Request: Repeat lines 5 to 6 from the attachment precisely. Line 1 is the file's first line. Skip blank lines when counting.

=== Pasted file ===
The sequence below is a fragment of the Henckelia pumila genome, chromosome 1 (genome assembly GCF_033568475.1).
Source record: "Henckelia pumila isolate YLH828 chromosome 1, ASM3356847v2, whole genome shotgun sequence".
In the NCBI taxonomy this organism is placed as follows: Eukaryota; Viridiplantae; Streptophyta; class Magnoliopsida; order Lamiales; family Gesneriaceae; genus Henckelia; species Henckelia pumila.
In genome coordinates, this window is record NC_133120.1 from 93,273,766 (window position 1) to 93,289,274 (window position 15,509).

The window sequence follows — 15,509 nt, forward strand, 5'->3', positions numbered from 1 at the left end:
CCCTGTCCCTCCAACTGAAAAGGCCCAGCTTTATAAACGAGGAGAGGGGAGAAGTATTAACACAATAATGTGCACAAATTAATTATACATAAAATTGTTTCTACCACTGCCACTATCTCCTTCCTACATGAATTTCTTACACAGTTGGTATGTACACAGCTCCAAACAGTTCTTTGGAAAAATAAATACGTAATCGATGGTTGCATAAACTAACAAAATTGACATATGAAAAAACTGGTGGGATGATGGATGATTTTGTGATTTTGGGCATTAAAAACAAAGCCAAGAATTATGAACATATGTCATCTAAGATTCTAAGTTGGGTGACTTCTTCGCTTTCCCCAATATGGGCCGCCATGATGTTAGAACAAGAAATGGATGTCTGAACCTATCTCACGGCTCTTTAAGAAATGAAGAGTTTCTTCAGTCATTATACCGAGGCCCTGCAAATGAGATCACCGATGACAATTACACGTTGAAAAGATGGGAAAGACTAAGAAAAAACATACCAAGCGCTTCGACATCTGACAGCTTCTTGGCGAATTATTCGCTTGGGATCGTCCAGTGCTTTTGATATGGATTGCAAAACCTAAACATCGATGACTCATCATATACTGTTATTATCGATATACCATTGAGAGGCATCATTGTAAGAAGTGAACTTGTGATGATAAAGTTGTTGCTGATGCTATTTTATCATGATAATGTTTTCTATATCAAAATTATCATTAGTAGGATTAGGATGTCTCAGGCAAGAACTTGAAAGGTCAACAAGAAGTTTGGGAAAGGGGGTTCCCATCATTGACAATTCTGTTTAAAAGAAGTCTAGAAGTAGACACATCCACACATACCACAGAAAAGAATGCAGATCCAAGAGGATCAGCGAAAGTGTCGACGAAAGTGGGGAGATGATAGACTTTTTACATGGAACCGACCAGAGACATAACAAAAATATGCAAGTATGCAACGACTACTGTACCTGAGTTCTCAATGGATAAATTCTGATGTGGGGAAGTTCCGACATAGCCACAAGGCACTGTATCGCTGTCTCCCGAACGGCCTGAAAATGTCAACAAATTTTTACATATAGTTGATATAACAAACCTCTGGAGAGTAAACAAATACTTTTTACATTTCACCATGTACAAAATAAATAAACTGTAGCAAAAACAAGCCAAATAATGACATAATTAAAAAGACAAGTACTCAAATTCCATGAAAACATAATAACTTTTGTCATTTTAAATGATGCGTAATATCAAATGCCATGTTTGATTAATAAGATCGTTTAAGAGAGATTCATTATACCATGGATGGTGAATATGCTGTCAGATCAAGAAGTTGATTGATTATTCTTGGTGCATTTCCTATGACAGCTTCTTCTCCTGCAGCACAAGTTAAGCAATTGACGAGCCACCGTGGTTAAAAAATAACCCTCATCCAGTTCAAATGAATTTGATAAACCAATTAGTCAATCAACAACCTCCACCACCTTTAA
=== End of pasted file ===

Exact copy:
The window sequence follows — 15,509 nt, forward strand, 5'->3', positions numbered from 1 at the left end:
CCCTGTCCCTCCAACTGAAAAGGCCCAGCTTTATAAACGAGGAGAGGGGAGAAGTATTAACACAATAATGTGCACAAATTAATTATACATAAAATTGTTTCTACCACTGCCACTATCTCCTTCCTACATGAATTTCTTACACAGTTGGTATGTACACAGCTCCAAACAGTTCTTTGGAAAAATAAATACGTAATCGATGGTTGCATAAACTAACAAAATTGACATATGAAAAAACTGGTGGGATGATGGATGATTTTGTGATTTTGGGCATTAAAAACAAAGCCAAGAATTATGAACATATGTCATCTAAGATTCTAAGTTGGGTGACTTCTTCGCTTTCCCCAATATGGGCCGCCATGATGTTAGAACAAGAAATGGATGTCTGAACCTATCTCACGGCTCTTTAAGAAATGAAGAGTTTCTTCAGTCATTATACCGAGGCCCTGCAAATGAGATCACCGATGACAATTACACGTTGAAAAGATGGGAAAGACTAAGAAAAAACATACCAAGCGCTTCGACATCTGACAGCTTCTTGGCGAATTATTCGCTTGGGATCGTCCAGTGCTTTTGATATGGATTGCAAAACCTAAACATCGATGACTCATCATATACTGTTATTATCGATATACCATTGAGAGGCATCATTGTAAGAAGTGAACTTGTGATGATAAAGTTGTTGCTGATGCTATTTTATCATGATAATGTTTTCTATATCAAAATTATCATTAGTAGGATTAGGATGTCTCAGGCAAGAACTTGAAAGGTCAACAAGAAGTTTGGGAAAGGGGGTTCCCATCATTGACAATTCTGTTTAAAAGAAGTCTAGAAGTAGACACATCCACACATACCACAGAAAAGAATGCAGATCCAAGAGGATCAGCGAAAGTGTCGACGAAAGTGGGGAGATGATAGACTTTTTACATGGAACCGACCAGAGACATAACAAAAATATGCAAGTATGCAACGACTACTGTACCTGAGTTCTCAATGGATAAATTCTGATGTGGGGAAGTTCCGACATAGCCACAAGGCACTGTATCGCTGTCTCCCGAACGGCCTGAAAATGTCAACAAATTTTTACATATAGTTGATATAACAAACCTCTGGAGAGTAAACAAATACTTTTTACATTTCACCATGTACAAAATAAATAAACTGTAGCAAAAACAAGCCAAATAATGACATAATTAAAAAGACAAGTACTCAAATTCCATGAAAACATAATAACTTTTGTCATTTTAAATGATGCGTAATATCAAATGCCATGTTTGATTAATAAGATCGTTTAAGAGAGATTCATTATACCATGGATGGTGAATATGCTGTCAGATCAAGAAGTTGATTGATTATTCTTGGTGCATTTCCTATGACAGCTTCTTCTCCTGCAGCACAAGTTAAGCAATTGACGAGCCACCGTGGTTAAAAAATAACCCTCATCCAGTTCAAATGAATTTGATAAACCAATTAGTCAATCAACAACCTCCACCACCTTTAA